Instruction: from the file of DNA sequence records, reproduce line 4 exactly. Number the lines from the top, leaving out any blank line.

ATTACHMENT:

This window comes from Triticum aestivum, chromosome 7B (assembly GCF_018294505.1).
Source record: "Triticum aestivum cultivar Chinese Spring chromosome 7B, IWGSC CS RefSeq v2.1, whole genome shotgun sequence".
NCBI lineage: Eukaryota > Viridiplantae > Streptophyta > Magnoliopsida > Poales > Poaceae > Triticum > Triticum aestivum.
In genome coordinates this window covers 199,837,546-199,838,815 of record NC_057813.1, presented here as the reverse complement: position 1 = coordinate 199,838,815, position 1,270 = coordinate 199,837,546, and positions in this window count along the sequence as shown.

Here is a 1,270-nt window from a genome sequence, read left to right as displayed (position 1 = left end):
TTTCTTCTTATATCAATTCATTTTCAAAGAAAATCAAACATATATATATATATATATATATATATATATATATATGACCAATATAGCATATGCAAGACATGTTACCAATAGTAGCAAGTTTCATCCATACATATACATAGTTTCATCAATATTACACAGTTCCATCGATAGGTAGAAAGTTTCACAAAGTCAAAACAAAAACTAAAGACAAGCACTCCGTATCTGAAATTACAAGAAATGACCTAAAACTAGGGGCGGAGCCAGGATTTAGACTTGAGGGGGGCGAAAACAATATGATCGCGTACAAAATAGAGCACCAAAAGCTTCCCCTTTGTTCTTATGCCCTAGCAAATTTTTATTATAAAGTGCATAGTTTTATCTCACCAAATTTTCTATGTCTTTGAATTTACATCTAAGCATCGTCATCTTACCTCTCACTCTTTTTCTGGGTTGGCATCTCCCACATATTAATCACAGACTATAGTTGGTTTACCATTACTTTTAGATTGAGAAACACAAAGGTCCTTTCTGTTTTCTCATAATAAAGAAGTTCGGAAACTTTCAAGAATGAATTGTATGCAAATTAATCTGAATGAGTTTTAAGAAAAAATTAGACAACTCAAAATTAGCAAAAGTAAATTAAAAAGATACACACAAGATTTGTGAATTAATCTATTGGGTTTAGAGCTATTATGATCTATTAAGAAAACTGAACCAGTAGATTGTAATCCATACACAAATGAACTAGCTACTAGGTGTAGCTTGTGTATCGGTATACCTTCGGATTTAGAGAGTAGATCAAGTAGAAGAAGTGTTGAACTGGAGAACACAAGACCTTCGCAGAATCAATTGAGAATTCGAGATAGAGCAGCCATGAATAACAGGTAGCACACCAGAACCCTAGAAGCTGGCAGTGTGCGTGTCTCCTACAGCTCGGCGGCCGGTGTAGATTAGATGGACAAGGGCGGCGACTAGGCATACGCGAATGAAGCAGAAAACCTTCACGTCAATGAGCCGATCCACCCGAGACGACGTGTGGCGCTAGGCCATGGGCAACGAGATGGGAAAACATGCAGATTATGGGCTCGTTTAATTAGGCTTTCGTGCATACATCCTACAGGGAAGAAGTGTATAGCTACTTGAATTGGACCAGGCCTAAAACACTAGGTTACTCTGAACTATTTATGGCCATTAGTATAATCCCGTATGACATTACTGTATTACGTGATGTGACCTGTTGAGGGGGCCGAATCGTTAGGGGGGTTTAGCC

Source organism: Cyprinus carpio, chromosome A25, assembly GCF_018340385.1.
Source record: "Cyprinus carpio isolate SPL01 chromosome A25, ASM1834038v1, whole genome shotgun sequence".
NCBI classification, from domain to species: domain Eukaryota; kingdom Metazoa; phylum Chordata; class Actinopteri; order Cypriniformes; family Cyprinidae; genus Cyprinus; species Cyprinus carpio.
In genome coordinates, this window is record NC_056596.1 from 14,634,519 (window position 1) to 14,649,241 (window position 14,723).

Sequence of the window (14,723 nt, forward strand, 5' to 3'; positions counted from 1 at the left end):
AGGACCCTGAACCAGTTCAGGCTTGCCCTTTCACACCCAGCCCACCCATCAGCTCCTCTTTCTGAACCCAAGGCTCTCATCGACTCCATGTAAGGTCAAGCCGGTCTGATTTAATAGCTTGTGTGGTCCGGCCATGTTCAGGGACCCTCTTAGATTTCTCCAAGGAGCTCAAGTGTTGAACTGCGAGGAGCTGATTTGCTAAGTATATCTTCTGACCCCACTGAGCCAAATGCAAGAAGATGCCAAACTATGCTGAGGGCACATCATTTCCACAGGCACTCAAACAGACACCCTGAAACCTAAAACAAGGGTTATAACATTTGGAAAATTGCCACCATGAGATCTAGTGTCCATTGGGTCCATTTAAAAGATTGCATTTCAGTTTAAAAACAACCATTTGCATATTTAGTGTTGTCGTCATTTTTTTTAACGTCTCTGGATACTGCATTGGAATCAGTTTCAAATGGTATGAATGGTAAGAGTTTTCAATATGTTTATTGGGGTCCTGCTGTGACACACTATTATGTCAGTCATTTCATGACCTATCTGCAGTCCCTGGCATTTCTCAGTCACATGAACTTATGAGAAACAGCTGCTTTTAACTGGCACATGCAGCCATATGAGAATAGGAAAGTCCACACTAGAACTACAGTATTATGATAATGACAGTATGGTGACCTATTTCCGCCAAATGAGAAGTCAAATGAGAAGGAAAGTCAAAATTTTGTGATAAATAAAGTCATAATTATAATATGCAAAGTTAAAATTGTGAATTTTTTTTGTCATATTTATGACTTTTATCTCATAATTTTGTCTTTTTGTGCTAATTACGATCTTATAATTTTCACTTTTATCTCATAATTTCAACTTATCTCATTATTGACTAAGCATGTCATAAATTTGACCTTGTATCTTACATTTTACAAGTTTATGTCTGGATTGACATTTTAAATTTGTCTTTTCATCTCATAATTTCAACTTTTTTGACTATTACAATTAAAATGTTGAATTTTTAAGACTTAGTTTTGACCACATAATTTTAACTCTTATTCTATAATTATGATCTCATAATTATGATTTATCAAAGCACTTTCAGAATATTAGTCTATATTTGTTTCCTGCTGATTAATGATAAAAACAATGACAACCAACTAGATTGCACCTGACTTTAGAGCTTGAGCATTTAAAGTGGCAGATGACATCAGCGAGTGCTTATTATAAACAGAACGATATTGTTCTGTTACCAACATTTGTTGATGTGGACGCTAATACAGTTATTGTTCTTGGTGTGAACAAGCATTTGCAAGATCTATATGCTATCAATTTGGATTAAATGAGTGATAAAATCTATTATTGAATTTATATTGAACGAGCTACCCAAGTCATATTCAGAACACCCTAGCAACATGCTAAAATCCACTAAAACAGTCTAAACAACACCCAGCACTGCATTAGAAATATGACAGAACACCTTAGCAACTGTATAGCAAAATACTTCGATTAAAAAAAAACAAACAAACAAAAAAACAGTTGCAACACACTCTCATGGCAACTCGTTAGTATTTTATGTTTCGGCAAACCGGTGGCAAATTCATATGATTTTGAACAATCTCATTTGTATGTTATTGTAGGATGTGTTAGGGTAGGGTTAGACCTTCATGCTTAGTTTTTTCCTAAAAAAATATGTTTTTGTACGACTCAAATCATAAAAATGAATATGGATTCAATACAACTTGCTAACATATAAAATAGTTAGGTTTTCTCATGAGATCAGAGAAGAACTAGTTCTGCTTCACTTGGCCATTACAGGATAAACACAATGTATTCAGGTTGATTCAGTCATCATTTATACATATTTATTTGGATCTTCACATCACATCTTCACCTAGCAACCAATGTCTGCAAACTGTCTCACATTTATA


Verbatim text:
In genome coordinates this window covers 199,837,546-199,838,815 of record NC_057813.1, presented here as the reverse complement: position 1 = coordinate 199,838,815, position 1,270 = coordinate 199,837,546, and positions in this window count along the sequence as shown.